Other key findings include:

 
  • 31% are confident in the outlook for the economy compared to 22% last year and is at its highest since 2007; 44% feel favourably on the outlook for their own businesses, similar to last year; 14% are very confident in revenue growth in the year ahead compared to 27% for their European counterparts;
  • 56% are planning revenue growth (2012: 59%); 53% are planning profit growth (2012:54%);
  • 43% are planning capital investment, up from 33% last year;
  • More CEOs (46%) expect costs to increase compared to last year (2012:43%). Nearly two-thirds (64%) report that energy and raw material costs are a significant threat to business growth;
  • 32% anticipate export volumes to increase by more than 10% in the next 3-5 years; a further 21% expect these volumes to grow by more than 5%; The top export markets are the UK, Western Europe and North America; understanding the local regulatory regime is the top challenge for exporters;
  • 92% of CEOs said that uncertain economic conditions is the top external threat for business growth;
  • An overwhelming majority (86%) said that the top business threat by far is the increasing tax burdens specifically on employees and is a much greater concern when compared to their European counterparts (59%);
  • 80% said over-regulation was also a concern, compared to 59% for their European counterparts;
  • A third (33%) said that talent constraints significantly impacted their company’s performance compared to just under a quarter (22%) last year; CEOs are addressing this with 72% planning to change their talent management strategies in the year ahead;
  • Most CEOs (85%) are satisfied that HR is partnering with the business to proactively manage the talent agenda, with 22% being very satisfied.

Also speaking at the launch, Paul Tuite, PwC Advisory Leader, added: “A key challenge emerging from the survey is the availability of key skills and this may reflect the quantity and quality of the talent supply and shifting skills requirements. Addressing the skills gap will be critical to ensure that Ireland does not lose out as more growth opportunities come on stream. The key challenge for business will be in defining what these new capabilities look like and how business leaders, working with HR, can accelerate the development of these future skill needs. Effective talent management programmes, that are properly measured, can have a huge impact on redirecting key talent to the areas needed most and such programmes can go a long way to addressing the skills gaps identified.”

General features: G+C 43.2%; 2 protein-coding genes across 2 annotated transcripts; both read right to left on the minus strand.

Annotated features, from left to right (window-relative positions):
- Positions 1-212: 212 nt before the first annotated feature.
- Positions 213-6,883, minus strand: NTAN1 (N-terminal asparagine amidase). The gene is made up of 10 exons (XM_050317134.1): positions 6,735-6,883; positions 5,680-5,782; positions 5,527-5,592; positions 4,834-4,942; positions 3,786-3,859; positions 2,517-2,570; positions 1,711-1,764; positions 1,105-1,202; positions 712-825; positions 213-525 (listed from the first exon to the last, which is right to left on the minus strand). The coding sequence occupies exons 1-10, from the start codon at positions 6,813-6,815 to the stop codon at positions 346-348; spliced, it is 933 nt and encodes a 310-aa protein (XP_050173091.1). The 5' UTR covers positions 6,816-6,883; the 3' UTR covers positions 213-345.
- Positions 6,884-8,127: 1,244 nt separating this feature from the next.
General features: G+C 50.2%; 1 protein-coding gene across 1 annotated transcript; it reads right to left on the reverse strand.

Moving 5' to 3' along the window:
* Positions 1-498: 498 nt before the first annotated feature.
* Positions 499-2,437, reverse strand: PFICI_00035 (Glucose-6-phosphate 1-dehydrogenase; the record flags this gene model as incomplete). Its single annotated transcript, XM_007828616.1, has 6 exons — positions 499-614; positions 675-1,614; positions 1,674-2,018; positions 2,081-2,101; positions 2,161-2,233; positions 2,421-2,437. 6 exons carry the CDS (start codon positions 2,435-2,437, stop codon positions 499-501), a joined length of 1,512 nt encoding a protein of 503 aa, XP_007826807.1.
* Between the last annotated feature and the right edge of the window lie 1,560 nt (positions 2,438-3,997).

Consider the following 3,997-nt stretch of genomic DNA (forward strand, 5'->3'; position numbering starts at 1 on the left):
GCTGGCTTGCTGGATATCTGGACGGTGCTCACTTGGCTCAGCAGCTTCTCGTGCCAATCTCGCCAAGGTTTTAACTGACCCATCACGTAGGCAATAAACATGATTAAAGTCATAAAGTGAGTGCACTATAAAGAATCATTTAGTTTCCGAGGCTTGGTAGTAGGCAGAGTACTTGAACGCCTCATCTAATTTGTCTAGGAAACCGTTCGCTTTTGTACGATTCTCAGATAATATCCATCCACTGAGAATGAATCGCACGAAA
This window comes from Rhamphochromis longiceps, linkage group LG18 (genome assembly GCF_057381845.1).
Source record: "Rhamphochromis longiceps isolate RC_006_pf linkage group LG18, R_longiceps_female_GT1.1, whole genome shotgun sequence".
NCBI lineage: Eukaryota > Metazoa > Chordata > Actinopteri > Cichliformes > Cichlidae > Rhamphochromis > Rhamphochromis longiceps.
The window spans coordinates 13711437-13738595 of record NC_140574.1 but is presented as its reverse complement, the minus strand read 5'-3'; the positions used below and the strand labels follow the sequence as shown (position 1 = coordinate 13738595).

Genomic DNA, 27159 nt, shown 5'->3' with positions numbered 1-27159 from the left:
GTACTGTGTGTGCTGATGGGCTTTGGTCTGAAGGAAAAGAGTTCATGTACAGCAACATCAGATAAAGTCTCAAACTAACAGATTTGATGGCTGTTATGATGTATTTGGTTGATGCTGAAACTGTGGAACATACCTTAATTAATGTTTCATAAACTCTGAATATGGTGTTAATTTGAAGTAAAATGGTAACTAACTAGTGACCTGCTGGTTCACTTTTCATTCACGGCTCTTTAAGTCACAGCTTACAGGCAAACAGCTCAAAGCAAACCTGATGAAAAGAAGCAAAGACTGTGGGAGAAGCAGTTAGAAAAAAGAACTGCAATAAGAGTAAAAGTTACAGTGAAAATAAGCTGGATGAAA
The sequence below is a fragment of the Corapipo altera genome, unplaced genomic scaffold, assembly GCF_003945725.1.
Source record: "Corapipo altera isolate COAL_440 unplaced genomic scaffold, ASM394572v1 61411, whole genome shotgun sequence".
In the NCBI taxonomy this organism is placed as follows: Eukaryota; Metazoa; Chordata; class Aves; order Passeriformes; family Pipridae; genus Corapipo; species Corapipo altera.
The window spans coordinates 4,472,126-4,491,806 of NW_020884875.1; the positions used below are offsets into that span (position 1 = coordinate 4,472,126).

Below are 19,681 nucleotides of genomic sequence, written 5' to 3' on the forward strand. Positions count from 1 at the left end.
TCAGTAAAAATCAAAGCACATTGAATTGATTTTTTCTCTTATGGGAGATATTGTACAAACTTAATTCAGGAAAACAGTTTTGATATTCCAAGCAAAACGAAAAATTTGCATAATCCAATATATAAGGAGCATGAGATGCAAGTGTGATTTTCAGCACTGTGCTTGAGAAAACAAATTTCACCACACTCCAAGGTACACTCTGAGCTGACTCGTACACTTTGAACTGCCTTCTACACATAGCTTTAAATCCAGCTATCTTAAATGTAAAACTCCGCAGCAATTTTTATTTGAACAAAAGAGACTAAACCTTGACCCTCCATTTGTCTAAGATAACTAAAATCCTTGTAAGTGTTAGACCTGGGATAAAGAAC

Evaluation of individual Director performance is an important area for focus by the Board
The survey reveals that the top area the Board needs to address, given the heightened focus on corporate governance, is the evaluation of individual Director performance (39%) and this has been replaced ‘overall Board performance’ from last year. However, over half (53%) said that executive performance-based pay models are not working as intended while 43% agreed that executive incentive pay structures are now too complex. It is of little surprise that half (49%) reported that they are changing the way they set executive pay in response to shareholder and public reaction. This reflects the heightened scrutiny on this facet of business and the intense spotlight on the alignment needed between effort, results and reward. The responsibilities of boards, and in particular remuneration sub-committees, to ensure that a robust approach to reward is in place have never been in sharper focus.

Reducing public sector costs is the top priority for Government
Over half (54%) of Irish CEOs are of the view that the top Government priority in the year ahead should be reducing public sector costs, up from 47% last year. The second most important priority, according to 52% of business leaders, is job creation, up from 46% last year. The importance of reducing personal taxes has increased by 18%, while the importance of fostering a skilled workforce has increased by 10%.

MNC CEOs slightly more positive on the economy and on their own businesses
Over a third (34%) of MNC CEOs are favourable about the outlook for the economy compared to 29% for their Irish headquartered CEOs. Nearly half (47%) of MNC CEOs are positive about the outlook for their own business compared to 41% for their Irish based counterparts. Other key variations included:

  • More MNCs are also confident on revenue growth (MNCs: 63% v Irish:50%);
  • The inability to finance growth (70%) is a far greater threat for Irish headquartered CEOs compared to their MNC counterparts (31%);
  • The MNC community are more likely to implement cost reduction initiatives (60%) compared to their Irish headquartered counterparts (48%);
  • Talent constraints are impacting Irish headquartered CEOs (38%) more severely than their MNC counterparts (28%).

Ronan Murphy concluded: “Continuing to support our domestic economy remains a key priority for business leaders with some positive signs emerging. Continuing efforts to support job creation and ongoing investment in technology and innovation will also help this sector as it begins its way towards a recovery.”

Ends

The survey was carried out in May 2013 and had over 225 Irish participating CEOs across all industry sectors employing approximately 100,000 people.